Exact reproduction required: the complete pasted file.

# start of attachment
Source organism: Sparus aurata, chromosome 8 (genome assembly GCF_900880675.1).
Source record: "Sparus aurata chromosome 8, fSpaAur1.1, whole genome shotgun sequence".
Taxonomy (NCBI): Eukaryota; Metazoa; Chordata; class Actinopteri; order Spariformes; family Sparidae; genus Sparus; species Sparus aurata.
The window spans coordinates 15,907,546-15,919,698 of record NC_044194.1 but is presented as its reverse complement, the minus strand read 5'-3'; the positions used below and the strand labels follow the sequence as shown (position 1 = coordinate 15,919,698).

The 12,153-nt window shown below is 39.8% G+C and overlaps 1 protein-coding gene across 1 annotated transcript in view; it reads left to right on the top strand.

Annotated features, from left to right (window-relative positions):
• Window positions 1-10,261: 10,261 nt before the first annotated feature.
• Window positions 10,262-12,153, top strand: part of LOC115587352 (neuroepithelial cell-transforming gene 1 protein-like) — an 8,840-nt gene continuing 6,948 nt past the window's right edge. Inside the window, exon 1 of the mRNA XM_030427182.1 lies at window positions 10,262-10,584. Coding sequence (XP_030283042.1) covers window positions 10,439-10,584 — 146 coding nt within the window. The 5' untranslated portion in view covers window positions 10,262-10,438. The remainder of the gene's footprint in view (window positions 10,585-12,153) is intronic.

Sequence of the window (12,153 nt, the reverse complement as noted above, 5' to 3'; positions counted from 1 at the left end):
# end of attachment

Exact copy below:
Source organism: Sparus aurata, chromosome 8 (genome assembly GCF_900880675.1).
Source record: "Sparus aurata chromosome 8, fSpaAur1.1, whole genome shotgun sequence".
Taxonomy (NCBI): Eukaryota; Metazoa; Chordata; class Actinopteri; order Spariformes; family Sparidae; genus Sparus; species Sparus aurata.
The window spans coordinates 15,907,546-15,919,698 of record NC_044194.1 but is presented as its reverse complement, the minus strand read 5'-3'; the positions used below and the strand labels follow the sequence as shown (position 1 = coordinate 15,919,698).

The 12,153-nt window shown below is 39.8% G+C and overlaps 1 protein-coding gene across 1 annotated transcript in view; it reads left to right on the top strand.

Annotated features, from left to right (window-relative positions):
• Window positions 1-10,261: 10,261 nt before the first annotated feature.
• Window positions 10,262-12,153, top strand: part of LOC115587352 (neuroepithelial cell-transforming gene 1 protein-like) — an 8,840-nt gene continuing 6,948 nt past the window's right edge. Inside the window, exon 1 of the mRNA XM_030427182.1 lies at window positions 10,262-10,584. Coding sequence (XP_030283042.1) covers window positions 10,439-10,584 — 146 coding nt within the window. The 5' untranslated portion in view covers window positions 10,262-10,438. The remainder of the gene's footprint in view (window positions 10,585-12,153) is intronic.

Sequence of the window (12,153 nt, the reverse complement as noted above, 5' to 3'; positions counted from 1 at the left end):